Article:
Living in a developing nation that seems to think it’s short on resources has made quite an impact on me. This I’ve only realized since coming back to the US. We have regular power outages in Nairobi; this is juxtaposed by huge electricity bills. Often I wonder, ‘what am I paying for, it’s not on half the time.’ For about two months we had regular electricity ‘rationing,’ Kenya Power and Lighting turned off our power from 6am to 6pm on Monday, Wednesday, and Friday. In true Kenyan style it turned out to be more like 7:31am to 5:43pm. I have noticed that in the US we use electricity for everything. We have plugs everywhere and we keep everything plugged in all the time. In the middle of the night when I stumble out of my bed to collect my crying baby there are at least five electronic devices blinking at me in the dark in my in-laws guest room. The phone, the TV, the computer, the intercom, the heating pad on our mattress, the VCR, the alarm clock, the plug in air freshener, and the night light in the bathroom. We have power running even when we are asleep. I have also been shocked about how testy the lack of power has made me, I have caught myself frequently scowling as I angrily flick off a light that someone has left on, or wrenching a plug from the wall that goes to an appliance that is lying fallow at the moment.
Our public bathrooms are completely electronic. You can wave your hand in front of the sink fixture for water, you can do the same for soap and paper towels. All so that you don’t have to touch where other people have touched. The electronic paper towel dispensers kill me, if you’re getting a paper towel shouldn’t you have washed your hands so that they’re clean? I can’t tell you how many bathrooms I’ve been in that the electronic one is broken and they’ve installed an old-fashioned dispenser that requires touching it underneath the broken one. So what happens when the power goes out? You can’t wash your hands at all. Then we’re all kinds of crazy dirty, running around touching doorknobs with our unwashed bathroom hands. Chaos.
I have also become jumpy about water usage. Regularly water ceases to flow from the tap in our little Kenyan apartment. We have a borehole on our compound so we are not subjected to water rationing like the rest of the city is. My friends without wells have had to buy water several times a month to refill tanks that they have had to install themselves, because city water somehow never comes or doesn’t come when it’s supposed to. Meanwhile there are gigantic puddles that stop traffic because of a burst pipe or our rich neighbor who has his driver wash his three cars every morning. To get hot showers we installed an ‘instant shower.’ This is an electric device that goes over the shower head and heats the water as it flows through. As soon as it was installed I second guessed our decision, it absolutely destroyed the water pressure and makes the water come out either lukewarm or scalding hot. So usually I take my showers by standing on the periphery of the flow and either quickly waving appendages through or a fast dodge underneath to rinse my particulars. Instant showers are pretty popular in Kenya, because lots of places don’t have water heaters and if they do they refuse to run them, just like we do. At the hotel we stayed at before and after climbing Mt.Kenya there was an instant shower that was afflicted with the boiling hot disease. A cruel irony before and after a week long backpacking trip. On the morning after the trip Scott was taking a shower, I was in the bathroom getting ready to join him, he says in an voice that a mixture of extreme calm and slight bewilderment, ‘Uh, it’s on fire.’ I start laughing because it had been so hot I thought he was joking, then he says, ‘No really, it’s on fire.’ The ‘instant shower’ truly had lit on fire. Fortunately it shorted and died right after it lit on fire. I skipped the shower that morning.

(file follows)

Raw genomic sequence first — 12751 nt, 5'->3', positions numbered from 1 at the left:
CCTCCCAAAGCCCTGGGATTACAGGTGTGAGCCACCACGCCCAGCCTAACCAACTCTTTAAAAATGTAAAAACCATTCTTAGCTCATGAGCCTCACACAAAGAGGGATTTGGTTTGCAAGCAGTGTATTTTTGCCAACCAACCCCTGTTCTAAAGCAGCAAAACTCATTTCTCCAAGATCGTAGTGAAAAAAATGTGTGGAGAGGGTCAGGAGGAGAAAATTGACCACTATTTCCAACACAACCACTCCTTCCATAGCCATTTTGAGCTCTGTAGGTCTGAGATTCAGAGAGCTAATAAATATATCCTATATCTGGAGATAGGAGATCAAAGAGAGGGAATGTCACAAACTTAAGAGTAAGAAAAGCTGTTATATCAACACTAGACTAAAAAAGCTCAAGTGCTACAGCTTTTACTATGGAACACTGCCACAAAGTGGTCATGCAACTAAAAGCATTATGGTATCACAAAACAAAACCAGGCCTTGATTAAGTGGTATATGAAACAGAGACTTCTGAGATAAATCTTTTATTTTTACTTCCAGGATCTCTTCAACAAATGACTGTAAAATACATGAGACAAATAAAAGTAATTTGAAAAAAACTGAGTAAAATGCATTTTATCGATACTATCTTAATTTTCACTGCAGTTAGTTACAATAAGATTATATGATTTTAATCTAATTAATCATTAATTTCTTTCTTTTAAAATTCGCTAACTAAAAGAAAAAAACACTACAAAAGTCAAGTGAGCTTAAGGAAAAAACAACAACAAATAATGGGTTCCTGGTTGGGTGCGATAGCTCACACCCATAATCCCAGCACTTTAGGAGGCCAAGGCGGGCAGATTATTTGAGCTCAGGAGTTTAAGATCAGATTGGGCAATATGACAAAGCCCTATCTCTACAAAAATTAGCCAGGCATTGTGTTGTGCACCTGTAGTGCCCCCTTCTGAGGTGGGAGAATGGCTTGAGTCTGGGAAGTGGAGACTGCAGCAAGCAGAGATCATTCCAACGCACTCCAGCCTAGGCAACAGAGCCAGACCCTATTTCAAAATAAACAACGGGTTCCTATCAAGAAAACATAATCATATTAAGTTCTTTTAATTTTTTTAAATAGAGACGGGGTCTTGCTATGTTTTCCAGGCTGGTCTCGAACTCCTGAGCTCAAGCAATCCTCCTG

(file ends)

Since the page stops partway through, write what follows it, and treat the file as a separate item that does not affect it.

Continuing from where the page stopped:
I’m not sure why our water somehow doesn’t make it up to our tap on our compound, no one seems to be able to give us a clear answer. The cold tap does not work in our kitchen, never has. Of course we don’t have hot water because to run our water heater raises our already incomprehensibly high electricity bill. We follow the ‘if it’s yellow, let it mellow, if it’s brown flush it down’ rule. We shower with a bucket underneath our feet to catch water and then use that to flush our toilet, the toilet that takes five flushes to get anything brown down. As my friend Jill asked, ‘why is it that the toilet uses buckets and buckets of water, yet still the turd remains?’
In one of the first weeks that we were in Nairobi Scott went out of town to do a training, I believe this was my second or third week teaching school. In that week I got the flu and our water ran out and our power went out for about a day or so. I remember after a night of projectile events at both ends of my digestive tract relenting and calling a friend to take me to the doctor. I hadn’t had running water or electricity that whole night. Right before my friend arrived the water began to run again, but not in the bathroom only in the kitchen. I eagerly splashed water on my feverish face and unfortunate armpits in the kitchen sink, when my friend arrived I embarrassedly explained my dilemma. She smiled, she knew, she had already lived in Kenya for a year.
I know there are plenty of Kenyans and people all over the world that don’t have electricity or running water at all. I just feel like if the tap is there it should run, and if the lights are there they should turn on. There must be some kind of balance between Americans almost ridiculous over consumption of resources and the Kenyan inability to keep them coming. A utopia where we wisely use resources, not over use out of a need to be comfortable and fear. A place where people are conscious of not overusing them or are not praying in gratitude each time they actually work.